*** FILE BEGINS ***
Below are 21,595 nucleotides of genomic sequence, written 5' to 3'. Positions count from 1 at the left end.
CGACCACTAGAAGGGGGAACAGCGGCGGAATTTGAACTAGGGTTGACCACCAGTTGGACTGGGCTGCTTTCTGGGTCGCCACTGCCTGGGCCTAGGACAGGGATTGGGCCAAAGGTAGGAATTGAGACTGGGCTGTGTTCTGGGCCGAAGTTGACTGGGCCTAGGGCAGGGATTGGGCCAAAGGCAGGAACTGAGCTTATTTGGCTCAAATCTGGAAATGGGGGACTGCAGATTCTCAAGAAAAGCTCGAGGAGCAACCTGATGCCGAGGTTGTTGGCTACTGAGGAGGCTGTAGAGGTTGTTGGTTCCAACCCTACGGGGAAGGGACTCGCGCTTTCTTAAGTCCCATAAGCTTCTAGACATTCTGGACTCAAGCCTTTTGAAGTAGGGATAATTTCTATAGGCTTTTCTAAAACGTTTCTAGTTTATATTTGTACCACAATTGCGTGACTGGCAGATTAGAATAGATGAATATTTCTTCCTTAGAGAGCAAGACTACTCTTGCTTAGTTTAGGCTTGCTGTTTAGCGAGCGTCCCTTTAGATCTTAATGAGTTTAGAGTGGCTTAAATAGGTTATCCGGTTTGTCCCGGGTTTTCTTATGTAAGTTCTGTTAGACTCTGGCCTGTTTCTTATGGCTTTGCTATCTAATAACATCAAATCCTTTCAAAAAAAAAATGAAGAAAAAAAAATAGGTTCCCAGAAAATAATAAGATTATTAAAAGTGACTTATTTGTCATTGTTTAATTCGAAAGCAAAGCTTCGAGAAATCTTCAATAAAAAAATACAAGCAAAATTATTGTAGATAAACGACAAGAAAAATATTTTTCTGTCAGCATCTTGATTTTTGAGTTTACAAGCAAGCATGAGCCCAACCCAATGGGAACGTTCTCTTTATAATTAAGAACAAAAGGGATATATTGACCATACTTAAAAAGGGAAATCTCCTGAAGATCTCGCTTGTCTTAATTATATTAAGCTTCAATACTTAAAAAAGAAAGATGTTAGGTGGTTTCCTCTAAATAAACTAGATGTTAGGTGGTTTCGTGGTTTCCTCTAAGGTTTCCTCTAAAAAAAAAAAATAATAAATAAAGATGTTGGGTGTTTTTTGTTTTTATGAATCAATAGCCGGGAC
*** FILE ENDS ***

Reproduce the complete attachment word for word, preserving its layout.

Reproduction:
Below are 21,595 nucleotides of genomic sequence, written 5' to 3'. Positions count from 1 at the left end.
CGACCACTAGAAGGGGGAACAGCGGCGGAATTTGAACTAGGGTTGACCACCAGTTGGACTGGGCTGCTTTCTGGGTCGCCACTGCCTGGGCCTAGGACAGGGATTGGGCCAAAGGTAGGAATTGAGACTGGGCTGTGTTCTGGGCCGAAGTTGACTGGGCCTAGGGCAGGGATTGGGCCAAAGGCAGGAACTGAGCTTATTTGGCTCAAATCTGGAAATGGGGGACTGCAGATTCTCAAGAAAAGCTCGAGGAGCAACCTGATGCCGAGGTTGTTGGCTACTGAGGAGGCTGTAGAGGTTGTTGGTTCCAACCCTACGGGGAAGGGACTCGCGCTTTCTTAAGTCCCATAAGCTTCTAGACATTCTGGACTCAAGCCTTTTGAAGTAGGGATAATTTCTATAGGCTTTTCTAAAACGTTTCTAGTTTATATTTGTACCACAATTGCGTGACTGGCAGATTAGAATAGATGAATATTTCTTCCTTAGAGAGCAAGACTACTCTTGCTTAGTTTAGGCTTGCTGTTTAGCGAGCGTCCCTTTAGATCTTAATGAGTTTAGAGTGGCTTAAATAGGTTATCCGGTTTGTCCCGGGTTTTCTTATGTAAGTTCTGTTAGACTCTGGCCTGTTTCTTATGGCTTTGCTATCTAATAACATCAAATCCTTTCAAAAAAAAAATGAAGAAAAAAAAATAGGTTCCCAGAAAATAATAAGATTATTAAAAGTGACTTATTTGTCATTGTTTAATTCGAAAGCAAAGCTTCGAGAAATCTTCAATAAAAAAATACAAGCAAAATTATTGTAGATAAACGACAAGAAAAATATTTTTCTGTCAGCATCTTGATTTTTGAGTTTACAAGCAAGCATGAGCCCAACCCAATGGGAACGTTCTCTTTATAATTAAGAACAAAAGGGATATATTGACCATACTTAAAAAGGGAAATCTCCTGAAGATCTCGCTTGTCTTAATTATATTAAGCTTCAATACTTAAAAAAGAAAGATGTTAGGTGGTTTCCTCTAAATAAACTAGATGTTAGGTGGTTTCGTGGTTTCCTCTAAGGTTTCCTCTAAAAAAAAAAAATAATAAATAAAGATGTTGGGTGTTTTTTGTTTTTATGAATCAATAGCCGGGAC